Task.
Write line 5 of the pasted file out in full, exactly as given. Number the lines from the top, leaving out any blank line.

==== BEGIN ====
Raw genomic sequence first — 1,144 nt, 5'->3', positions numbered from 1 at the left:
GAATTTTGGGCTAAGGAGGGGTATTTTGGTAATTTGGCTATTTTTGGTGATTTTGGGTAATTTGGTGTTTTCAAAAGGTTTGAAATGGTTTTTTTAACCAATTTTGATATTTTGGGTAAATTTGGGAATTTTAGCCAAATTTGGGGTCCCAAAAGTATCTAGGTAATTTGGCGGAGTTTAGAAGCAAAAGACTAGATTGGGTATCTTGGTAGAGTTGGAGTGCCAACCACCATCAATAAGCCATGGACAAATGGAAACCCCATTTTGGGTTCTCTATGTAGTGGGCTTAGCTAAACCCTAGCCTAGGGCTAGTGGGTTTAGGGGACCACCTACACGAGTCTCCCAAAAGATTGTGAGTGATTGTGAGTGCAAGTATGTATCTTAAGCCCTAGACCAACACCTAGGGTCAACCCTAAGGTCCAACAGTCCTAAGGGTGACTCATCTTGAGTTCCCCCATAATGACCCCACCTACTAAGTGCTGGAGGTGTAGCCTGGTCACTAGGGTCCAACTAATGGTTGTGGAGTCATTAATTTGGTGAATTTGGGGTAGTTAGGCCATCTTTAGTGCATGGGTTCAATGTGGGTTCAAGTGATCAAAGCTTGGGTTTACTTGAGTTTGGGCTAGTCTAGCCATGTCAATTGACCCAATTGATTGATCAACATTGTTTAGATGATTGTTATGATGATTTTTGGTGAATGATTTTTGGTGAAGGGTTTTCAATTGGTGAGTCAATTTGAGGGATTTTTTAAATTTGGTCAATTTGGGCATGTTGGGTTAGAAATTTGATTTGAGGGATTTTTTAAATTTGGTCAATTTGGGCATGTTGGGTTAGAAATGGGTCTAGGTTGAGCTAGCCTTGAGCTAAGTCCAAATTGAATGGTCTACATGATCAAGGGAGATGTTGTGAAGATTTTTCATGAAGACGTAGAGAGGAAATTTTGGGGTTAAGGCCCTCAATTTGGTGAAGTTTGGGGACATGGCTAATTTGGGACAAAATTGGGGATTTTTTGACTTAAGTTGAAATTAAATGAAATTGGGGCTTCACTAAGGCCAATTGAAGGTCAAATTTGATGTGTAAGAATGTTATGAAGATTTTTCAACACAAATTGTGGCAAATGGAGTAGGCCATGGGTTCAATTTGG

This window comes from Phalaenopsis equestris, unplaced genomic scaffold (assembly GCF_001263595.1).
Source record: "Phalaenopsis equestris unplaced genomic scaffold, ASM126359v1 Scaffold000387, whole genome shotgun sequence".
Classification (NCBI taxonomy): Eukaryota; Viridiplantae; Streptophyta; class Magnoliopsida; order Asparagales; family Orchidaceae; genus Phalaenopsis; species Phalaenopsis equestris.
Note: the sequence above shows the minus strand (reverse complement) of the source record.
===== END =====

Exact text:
Classification (NCBI taxonomy): Eukaryota; Viridiplantae; Streptophyta; class Magnoliopsida; order Asparagales; family Orchidaceae; genus Phalaenopsis; species Phalaenopsis equestris.